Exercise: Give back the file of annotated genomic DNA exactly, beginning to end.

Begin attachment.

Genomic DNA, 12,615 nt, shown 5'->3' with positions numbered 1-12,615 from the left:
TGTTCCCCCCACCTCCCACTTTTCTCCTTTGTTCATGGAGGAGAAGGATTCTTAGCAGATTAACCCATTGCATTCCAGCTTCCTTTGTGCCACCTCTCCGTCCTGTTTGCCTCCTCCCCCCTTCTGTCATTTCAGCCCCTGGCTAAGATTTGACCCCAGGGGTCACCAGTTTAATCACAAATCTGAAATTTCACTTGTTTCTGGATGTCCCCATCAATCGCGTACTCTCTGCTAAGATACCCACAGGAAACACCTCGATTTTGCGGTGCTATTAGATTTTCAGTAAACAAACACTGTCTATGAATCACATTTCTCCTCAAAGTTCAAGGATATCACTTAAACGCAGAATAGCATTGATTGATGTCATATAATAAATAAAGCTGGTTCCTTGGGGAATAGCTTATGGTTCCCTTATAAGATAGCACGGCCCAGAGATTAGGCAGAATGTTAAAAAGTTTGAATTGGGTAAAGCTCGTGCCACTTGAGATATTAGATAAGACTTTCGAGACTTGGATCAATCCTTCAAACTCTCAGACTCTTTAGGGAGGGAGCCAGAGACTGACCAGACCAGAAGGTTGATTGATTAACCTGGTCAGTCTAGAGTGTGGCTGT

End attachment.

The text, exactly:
Genomic DNA, 12,615 nt, shown 5'->3' with positions numbered 1-12,615 from the left:
TGTTCCCCCCACCTCCCACTTTTCTCCTTTGTTCATGGAGGAGAAGGATTCTTAGCAGATTAACCCATTGCATTCCAGCTTCCTTTGTGCCACCTCTCCGTCCTGTTTGCCTCCTCCCCCCTTCTGTCATTTCAGCCCCTGGCTAAGATTTGACCCCAGGGGTCACCAGTTTAATCACAAATCTGAAATTTCACTTGTTTCTGGATGTCCCCATCAATCGCGTACTCTCTGCTAAGATACCCACAGGAAACACCTCGATTTTGCGGTGCTATTAGATTTTCAGTAAACAAACACTGTCTATGAATCACATTTCTCCTCAAAGTTCAAGGATATCACTTAAACGCAGAATAGCATTGATTGATGTCATATAATAAATAAAGCTGGTTCCTTGGGGAATAGCTTATGGTTCCCTTATAAGATAGCACGGCCCAGAGATTAGGCAGAATGTTAAAAAGTTTGAATTGGGTAAAGCTCGTGCCACTTGAGATATTAGATAAGACTTTCGAGACTTGGATCAATCCTTCAAACTCTCAGACTCTTTAGGGAGGGAGCCAGAGACTGACCAGACCAGAAGGTTGATTGATTAACCTGGTCAGTCTAGAGTGTGGCTGT